Here’s what helps slow cognitive decline in older people

Here's what helps slow cognitive decline in older people

Have you ever wondered what could help an elderly person living alone? The answer comes from a scientific study: it is a pet animal and more particularly a dog. Explanations from Dr Christophe de Jaeger, physiologist and member of the TipsForWomens expert committee.

It’s a fact: many older people have a pet and often a dog. Beyond the bond that exists between the owner and his animal, owning a dog would help slow down the cognitive decline that elderly people living alone can experience.

Study memory and fluency in word use

For this work, the scientists wanted to study the benefits for elderly people living alone of owning a pet. To do this, the researchers analyzed data from 7,945 people from the English Longitudinal Study of Aging.

The average age of the volunteers studied was 66 years old, and the group, which included a majority of white people, had a fairly even distribution between men and women. To assess their cognitive function, the scientists looked at participants’ verbal memory and fluency in word use. Capabilities that have been evaluated over several years, in order to see their evolution.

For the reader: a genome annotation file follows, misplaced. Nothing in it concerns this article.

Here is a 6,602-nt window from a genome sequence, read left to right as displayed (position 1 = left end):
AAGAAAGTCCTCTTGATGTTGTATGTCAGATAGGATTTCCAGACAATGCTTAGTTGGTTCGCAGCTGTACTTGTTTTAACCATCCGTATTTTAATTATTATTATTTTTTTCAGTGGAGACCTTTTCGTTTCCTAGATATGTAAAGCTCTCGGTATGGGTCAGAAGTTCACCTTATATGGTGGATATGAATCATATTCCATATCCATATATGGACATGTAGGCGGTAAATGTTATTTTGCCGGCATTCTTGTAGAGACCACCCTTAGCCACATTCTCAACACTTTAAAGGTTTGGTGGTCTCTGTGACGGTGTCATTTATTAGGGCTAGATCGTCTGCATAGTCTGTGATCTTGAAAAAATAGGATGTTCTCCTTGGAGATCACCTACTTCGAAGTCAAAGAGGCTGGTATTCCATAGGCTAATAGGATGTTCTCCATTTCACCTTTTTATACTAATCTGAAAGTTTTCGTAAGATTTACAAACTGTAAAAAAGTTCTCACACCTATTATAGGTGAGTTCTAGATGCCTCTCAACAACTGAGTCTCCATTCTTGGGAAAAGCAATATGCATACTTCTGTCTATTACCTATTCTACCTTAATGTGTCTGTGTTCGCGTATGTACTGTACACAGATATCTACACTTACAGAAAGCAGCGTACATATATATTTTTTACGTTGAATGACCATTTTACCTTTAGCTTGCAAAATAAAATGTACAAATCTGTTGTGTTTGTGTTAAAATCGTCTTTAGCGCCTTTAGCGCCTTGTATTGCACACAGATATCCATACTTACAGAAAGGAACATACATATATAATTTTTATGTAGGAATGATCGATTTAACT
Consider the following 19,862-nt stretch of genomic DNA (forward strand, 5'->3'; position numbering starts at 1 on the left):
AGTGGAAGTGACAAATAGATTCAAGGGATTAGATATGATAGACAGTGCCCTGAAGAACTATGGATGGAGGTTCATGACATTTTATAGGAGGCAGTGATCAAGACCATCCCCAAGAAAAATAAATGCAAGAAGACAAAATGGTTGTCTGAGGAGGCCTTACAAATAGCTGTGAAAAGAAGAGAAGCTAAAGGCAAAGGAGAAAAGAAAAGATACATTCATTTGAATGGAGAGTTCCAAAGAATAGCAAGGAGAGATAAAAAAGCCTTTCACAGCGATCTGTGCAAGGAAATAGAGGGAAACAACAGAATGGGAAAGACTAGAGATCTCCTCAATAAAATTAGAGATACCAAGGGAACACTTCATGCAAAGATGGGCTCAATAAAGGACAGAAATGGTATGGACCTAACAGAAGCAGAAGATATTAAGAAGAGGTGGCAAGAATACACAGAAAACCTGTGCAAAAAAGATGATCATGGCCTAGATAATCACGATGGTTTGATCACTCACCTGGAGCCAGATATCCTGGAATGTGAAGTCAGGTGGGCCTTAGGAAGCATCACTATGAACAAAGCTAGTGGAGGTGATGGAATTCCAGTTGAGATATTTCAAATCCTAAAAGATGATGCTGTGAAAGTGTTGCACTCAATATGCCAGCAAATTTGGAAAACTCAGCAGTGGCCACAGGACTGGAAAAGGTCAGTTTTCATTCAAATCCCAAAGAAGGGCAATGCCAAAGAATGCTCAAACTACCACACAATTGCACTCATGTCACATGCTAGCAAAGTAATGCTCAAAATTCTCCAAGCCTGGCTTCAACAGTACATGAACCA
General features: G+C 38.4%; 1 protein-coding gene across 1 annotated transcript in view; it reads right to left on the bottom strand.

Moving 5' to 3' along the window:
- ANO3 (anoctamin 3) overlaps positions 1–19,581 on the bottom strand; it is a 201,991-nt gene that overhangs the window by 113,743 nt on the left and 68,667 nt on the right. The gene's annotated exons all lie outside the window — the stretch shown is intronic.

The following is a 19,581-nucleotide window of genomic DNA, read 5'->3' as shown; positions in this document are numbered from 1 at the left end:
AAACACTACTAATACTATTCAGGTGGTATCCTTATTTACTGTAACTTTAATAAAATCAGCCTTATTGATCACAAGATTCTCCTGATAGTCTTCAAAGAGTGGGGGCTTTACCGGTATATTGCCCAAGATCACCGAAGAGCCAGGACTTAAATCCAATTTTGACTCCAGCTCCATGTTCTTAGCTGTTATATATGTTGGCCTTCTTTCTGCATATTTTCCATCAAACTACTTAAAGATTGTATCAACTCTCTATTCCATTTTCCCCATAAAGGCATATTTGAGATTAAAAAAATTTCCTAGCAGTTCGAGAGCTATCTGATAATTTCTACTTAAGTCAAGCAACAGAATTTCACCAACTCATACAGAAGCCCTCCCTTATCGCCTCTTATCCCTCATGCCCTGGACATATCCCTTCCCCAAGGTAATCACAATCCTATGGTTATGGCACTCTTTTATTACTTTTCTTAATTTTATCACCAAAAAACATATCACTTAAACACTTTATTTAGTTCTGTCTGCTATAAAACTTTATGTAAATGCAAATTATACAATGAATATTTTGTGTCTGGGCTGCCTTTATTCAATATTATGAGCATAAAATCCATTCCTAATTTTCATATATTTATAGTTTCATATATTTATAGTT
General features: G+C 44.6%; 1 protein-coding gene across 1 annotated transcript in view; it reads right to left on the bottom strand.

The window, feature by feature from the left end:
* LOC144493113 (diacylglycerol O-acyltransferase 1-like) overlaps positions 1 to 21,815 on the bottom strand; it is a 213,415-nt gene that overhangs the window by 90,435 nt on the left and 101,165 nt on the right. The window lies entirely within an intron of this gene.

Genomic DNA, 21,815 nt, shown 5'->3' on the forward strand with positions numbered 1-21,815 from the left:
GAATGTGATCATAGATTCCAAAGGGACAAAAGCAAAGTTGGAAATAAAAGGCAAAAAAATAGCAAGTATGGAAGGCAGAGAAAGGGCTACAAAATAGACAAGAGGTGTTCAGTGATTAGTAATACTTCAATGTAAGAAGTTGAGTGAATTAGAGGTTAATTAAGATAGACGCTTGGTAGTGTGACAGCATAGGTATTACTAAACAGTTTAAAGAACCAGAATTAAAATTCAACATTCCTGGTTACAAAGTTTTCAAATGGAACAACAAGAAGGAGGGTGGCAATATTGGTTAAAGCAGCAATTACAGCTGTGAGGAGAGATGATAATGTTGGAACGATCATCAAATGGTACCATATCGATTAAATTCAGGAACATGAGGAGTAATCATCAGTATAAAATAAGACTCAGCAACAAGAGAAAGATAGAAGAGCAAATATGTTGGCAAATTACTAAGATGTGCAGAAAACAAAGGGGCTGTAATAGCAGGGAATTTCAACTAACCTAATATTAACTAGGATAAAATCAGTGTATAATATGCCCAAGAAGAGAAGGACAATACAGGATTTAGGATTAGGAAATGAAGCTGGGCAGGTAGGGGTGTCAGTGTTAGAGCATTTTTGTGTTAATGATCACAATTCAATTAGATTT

Owning a pet: what impact on cognitive health?

Results: Researchers found an association between pet ownership and slower decline in verbal memory and word fluency.

This finding allows experts to suggest that having a pet – particularly a dog, but this has also been observed with cats – could have a protective effect on certain cognitive functions in people living alone. Indeed, researchers have not observed this among older people living with other people.

An observational study that must be continued

According to the scientists, their work has a limitation, because it is an observational study which does not allow a firm and definitive conclusion to be drawn on these results. “Randomized clinical trials are needed to assess whether pet ownership slows the rate of cognitive decline in older adults living alone.” believe the authors.

Questioned, Dr. Christophe de Jaeger believes that these initial conclusions corroborate what we already know about aging well. “These conclusions reinforce what we have known for a long time. Namely that the emotional bond and the interactions that occur between an owner and his animal make it possible to fight against depression and loneliness. first explains the expert.

Without forgetting the fact that having a dog requires you to go out, at least twice a day, therefore to get dressed, to see other people and to chat: all elements which promote the fact of moving, this which has an impact on the entire body, but also to socialize with other animal owners” he concludes.